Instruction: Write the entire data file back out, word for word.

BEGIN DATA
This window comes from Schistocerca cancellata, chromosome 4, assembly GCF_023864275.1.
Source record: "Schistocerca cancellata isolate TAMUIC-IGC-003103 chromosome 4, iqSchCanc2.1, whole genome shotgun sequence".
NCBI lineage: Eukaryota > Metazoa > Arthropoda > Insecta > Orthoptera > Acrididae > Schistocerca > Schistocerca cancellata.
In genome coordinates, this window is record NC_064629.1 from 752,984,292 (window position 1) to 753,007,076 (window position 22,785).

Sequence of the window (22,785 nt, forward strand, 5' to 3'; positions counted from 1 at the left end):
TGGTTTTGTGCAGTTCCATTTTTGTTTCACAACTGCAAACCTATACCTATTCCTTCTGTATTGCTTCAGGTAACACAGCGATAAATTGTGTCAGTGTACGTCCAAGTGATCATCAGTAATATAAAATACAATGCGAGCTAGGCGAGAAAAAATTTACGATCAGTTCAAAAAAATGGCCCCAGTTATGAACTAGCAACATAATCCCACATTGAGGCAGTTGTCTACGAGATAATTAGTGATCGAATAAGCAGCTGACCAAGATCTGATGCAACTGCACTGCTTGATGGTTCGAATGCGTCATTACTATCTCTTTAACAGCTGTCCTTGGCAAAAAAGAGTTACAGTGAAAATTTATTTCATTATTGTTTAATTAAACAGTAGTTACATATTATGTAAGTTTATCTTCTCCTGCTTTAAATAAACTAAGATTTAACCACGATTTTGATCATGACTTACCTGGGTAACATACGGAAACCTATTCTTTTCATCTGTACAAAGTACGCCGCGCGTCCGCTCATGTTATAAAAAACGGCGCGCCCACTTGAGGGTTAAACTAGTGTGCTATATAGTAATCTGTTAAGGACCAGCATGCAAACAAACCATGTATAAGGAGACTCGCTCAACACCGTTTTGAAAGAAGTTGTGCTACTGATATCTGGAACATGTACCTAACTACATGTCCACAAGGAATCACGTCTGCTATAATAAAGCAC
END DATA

This window comes from Schistocerca cancellata, chromosome 4, assembly GCF_023864275.1.
Source record: "Schistocerca cancellata isolate TAMUIC-IGC-003103 chromosome 4, iqSchCanc2.1, whole genome shotgun sequence".
NCBI lineage: Eukaryota > Metazoa > Arthropoda > Insecta > Orthoptera > Acrididae > Schistocerca > Schistocerca cancellata.
In genome coordinates, this window is record NC_064629.1 from 752,984,292 (window position 1) to 753,007,076 (window position 22,785).

Sequence of the window (22,785 nt, forward strand, 5' to 3'; positions counted from 1 at the left end):
TGGTTTTGTGCAGTTCCATTTTTGTTTCACAACTGCAAACCTATACCTATTCCTTCTGTATTGCTTCAGGTAACACAGCGATAAATTGTGTCAGTGTACGTCCAAGTGATCATCAGTAATATAAAATACAATGCGAGCTAGGCGAGAAAAAATTTACGATCAGTTCAAAAAAATGGCCCCAGTTATGAACTAGCAACATAATCCCACATTGAGGCAGTTGTCTACGAGATAATTAGTGATCGAATAAGCAGCTGACCAAGATCTGATGCAACTGCACTGCTTGATGGTTCGAATGCGTCATTACTATCTCTTTAACAGCTGTCCTTGGCAAAAAAGAGTTACAGTGAAAATTTATTTCATTATTGTTTAATTAAACAGTAGTTACATATTATGTAAGTTTATCTTCTCCTGCTTTAAATAAACTAAGATTTAACCACGATTTTGATCATGACTTACCTGGGTAACATACGGAAACCTATTCTTTTCATCTGTACAAAGTACGCCGCGCGTCCGCTCATGTTATAAAAAACGGCGCGCCCACTTGAGGGTTAAACTAGTGTGCTATATAGTAATCTGTTAAGGACCAGCATGCAAACAAACCATGTATAAGGAGACTCGCTCAACACCGTTTTGAAAGAAGTTGTGCTACTGATATCTGGAACATGTACCTAACTACATGTCCACAAGGAATCACGTCTGCTATAATAAAGCAC